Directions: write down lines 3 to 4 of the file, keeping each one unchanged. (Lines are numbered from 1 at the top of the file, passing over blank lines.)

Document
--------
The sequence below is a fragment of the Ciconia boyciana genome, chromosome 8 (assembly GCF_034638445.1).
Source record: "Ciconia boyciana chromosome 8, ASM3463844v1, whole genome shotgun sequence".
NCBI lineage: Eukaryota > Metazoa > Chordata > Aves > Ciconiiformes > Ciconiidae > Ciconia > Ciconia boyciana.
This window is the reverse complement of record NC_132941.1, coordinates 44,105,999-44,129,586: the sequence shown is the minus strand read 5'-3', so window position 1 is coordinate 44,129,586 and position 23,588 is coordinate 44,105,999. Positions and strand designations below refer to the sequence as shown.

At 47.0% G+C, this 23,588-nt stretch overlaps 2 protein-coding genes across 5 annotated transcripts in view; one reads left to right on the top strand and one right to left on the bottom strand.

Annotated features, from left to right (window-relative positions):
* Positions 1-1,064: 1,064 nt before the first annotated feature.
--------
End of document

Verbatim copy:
NCBI lineage: Eukaryota > Metazoa > Chordata > Aves > Ciconiiformes > Ciconiidae > Ciconia > Ciconia boyciana.
This window is the reverse complement of record NC_132941.1, coordinates 44,105,999-44,129,586: the sequence shown is the minus strand read 5'-3', so window position 1 is coordinate 44,129,586 and position 23,588 is coordinate 44,105,999. Positions and strand designations below refer to the sequence as shown.